At current count, there are 19,406 songs on my iPod. Annotating the significance of each one, explaining why it’s been downloaded, giving even the briefest critical and personal analysis, is a task that I’m not quite up to. And, frankly, explaining my associations with individual tracks by, let’s scroll randomly here, Scruffy The Cat, a band from Boston I went to see in 1987, or Rosie of, but not with, The Originals, whom I remember from a Brooklyn Paramount show when I was 10, would result in a journal of limited general appeal. So what I did was make a playlist of about 300 songs that I am calling ‘Audiobiography.’ I will set to Shuffle, hit play (or >, to be precise), and blog once in a while to explain what the song is doing there. Don’t worry. I will never make it through all 300something songs. You might very well not have to read about the 45 of ‘Meet The Mets,’ or Nick Lowe’s ‘I Love The Sound of Breaking Glass.’ We’ll just have to see.
I wrote a memory-blog thing for the MOG website once, and got an e-mail from a female reader: “Wow,” she said, “You’ve had an amazing life so far.” (I think she added the “so far” to make me feel a little less ancient, but it only made me more age-conscious.) And when I was unemployed (the year 2006), some friends and an agent encouraged me to write a book about the music business. “An obituary,” one friend called it.
This is not that. It is also not ‘Proustian.’ I was an English major, but I have never read Proust. I have the general notion that he went on at some length expanding on memories that were triggered by eating cookies. I could try that approach, I guess; I do have some strong recollections of Mallomars, Chips Ahoy, and Devil Dogs (which are technically not cookies). But music is a more reliable navigator to my experience, so I’m going to throw these recordings into a technological hat and see what anecdotes and insights emerge.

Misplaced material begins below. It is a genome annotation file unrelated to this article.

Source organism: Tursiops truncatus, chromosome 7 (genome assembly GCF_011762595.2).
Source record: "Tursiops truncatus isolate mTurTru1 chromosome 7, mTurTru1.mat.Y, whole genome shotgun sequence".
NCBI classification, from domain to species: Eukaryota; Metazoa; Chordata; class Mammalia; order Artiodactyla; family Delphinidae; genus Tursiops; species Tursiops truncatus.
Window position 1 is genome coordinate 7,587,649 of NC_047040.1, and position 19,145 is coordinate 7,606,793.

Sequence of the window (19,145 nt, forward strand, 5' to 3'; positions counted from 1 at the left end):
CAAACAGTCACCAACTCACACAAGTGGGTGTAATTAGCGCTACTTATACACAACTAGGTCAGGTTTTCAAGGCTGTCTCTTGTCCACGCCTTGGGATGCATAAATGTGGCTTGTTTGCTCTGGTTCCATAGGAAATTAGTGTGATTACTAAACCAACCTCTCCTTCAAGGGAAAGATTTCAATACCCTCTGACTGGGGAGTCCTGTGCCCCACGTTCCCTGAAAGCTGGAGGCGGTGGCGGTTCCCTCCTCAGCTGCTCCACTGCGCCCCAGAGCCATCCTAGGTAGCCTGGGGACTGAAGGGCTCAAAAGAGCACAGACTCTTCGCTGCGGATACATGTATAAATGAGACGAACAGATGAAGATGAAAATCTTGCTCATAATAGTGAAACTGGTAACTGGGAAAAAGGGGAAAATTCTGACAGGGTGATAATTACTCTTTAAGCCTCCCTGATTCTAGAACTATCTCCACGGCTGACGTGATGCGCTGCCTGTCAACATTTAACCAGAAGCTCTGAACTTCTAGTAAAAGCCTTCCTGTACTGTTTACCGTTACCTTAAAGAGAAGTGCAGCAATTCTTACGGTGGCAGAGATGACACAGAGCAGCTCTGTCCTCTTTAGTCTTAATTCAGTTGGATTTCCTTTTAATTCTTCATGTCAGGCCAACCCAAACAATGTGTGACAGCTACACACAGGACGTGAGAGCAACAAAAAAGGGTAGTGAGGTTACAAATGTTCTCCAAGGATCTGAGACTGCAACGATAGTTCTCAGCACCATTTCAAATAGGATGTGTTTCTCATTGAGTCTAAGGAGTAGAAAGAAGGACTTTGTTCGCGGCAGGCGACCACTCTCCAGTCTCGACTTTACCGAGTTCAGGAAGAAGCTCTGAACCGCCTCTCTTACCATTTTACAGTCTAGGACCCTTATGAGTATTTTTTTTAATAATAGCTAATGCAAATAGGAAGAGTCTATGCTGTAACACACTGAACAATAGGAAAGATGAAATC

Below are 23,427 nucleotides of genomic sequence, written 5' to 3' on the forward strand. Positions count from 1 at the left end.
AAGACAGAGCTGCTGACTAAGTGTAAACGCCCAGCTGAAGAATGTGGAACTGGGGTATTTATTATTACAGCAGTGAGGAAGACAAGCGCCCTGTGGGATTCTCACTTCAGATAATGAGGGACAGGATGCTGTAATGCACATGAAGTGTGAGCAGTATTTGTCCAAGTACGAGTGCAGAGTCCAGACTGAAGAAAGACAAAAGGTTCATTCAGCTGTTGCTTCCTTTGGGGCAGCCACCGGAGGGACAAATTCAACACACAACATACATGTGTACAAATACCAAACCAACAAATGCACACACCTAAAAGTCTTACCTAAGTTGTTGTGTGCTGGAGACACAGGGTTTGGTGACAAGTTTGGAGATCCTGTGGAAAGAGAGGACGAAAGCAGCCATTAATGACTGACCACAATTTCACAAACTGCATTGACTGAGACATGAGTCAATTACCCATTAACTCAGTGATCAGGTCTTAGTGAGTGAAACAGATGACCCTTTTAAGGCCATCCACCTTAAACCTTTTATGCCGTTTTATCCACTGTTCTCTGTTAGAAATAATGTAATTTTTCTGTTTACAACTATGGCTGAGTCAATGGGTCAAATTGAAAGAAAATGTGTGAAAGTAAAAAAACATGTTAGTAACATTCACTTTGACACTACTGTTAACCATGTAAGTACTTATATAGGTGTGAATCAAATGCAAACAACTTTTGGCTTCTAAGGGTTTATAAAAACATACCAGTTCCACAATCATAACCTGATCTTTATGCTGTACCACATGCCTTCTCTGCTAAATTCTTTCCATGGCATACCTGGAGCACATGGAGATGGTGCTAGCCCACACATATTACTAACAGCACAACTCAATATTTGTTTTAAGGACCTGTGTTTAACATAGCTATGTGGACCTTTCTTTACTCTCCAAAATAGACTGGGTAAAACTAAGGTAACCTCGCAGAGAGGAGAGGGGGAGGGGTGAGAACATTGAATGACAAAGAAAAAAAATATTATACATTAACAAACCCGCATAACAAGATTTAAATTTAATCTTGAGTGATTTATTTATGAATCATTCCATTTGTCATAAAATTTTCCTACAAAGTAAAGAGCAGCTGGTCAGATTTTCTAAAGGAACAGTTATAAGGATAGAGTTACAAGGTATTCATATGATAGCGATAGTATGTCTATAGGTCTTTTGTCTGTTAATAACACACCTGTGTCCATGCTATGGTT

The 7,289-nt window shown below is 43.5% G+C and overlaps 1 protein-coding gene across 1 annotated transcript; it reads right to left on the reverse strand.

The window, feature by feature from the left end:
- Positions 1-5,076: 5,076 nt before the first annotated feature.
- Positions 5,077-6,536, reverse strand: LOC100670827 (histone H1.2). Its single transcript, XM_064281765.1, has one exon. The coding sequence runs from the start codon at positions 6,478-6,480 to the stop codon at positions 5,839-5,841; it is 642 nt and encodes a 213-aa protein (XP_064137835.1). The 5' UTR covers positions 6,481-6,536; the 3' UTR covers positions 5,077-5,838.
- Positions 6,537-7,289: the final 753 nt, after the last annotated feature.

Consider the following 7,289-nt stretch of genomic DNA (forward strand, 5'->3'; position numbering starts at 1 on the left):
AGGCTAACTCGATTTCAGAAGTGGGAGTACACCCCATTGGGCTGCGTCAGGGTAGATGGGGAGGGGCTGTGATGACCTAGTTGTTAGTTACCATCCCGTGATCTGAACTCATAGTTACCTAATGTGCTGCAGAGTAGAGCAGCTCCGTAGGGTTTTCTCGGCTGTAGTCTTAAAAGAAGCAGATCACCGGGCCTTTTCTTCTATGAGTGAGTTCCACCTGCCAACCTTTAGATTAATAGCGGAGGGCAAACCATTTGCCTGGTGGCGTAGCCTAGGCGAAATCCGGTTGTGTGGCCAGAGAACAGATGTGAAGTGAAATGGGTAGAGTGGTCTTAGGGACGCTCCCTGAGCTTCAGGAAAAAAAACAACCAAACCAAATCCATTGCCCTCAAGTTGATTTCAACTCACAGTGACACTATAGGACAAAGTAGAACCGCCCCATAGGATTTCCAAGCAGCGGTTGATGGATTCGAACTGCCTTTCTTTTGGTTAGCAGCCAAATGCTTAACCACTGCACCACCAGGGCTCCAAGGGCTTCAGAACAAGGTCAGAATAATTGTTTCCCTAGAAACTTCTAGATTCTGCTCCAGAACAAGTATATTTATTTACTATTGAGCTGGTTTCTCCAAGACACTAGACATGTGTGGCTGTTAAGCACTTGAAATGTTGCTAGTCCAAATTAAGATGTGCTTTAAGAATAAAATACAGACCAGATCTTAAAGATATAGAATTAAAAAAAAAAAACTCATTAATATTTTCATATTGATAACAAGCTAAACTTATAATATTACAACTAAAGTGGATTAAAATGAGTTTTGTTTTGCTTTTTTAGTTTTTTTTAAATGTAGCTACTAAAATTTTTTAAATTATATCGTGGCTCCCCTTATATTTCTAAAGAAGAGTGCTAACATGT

#1: “You Really Got A Hold On Me” – The Miracles (Tamla)
How is it that I didn’t hear this song for the first time on the radio, seeing as most of my waking moments were spent listening to NYC Top 40 deejays play the hits? Was it only being spun on WWRL, way up on the dial? My first exposure to “You Really Got A Hold On Me” was at a Junior High School 22 talent show; some kids did a lip-sync routine to it. I thought I knew every song on the charts, but I didn’t know this. I’d never heard anything so adult, so sexy, in my life.
There I was, a sensitive kid with a love of words, and with a stammer that made expressing myself verbally an excruciating exercise, and then I was introduced to Smokey Robinson, who sang fluently about love’s conflicts and contradictions. “Though you treat me badly, I love you madly.” It was exquisite and tortuous.
To be smart, and to stutter, to be overflowing with early-adolescent emotion that you can’t convey, is a particularly Smokeyish condition. He didn’t get around to tackling it directly until much later, with “When The Words From Your Heart Get Caught In Your Throat” (where he uses the actual words “stutter” and “stammer”), but the way the extended analogies and paradoxes tumbled through his songs thrilled me in their eloquence. They were witty in a way that most ‘60s pop songs weren’t; they were elaborately worked out, like song-puzzles.
I worshipped Dion for his swagger, and The Ronettes for how they shook and shimmied and for the way Ronnie cooed, but I fell hard for Smokey: he showed me that pop could be elegant and heartfelt. I saw The Miracles do “Shop Around” at a Murray The K show at the Brooklyn Fox; I was too young to appreciate the message, but the way Smokey built his argument knocked me out, the words he used in the bridge (“bargain,” “sold,” “dime a dozen”). This was just on a higher level than anything else on the radio.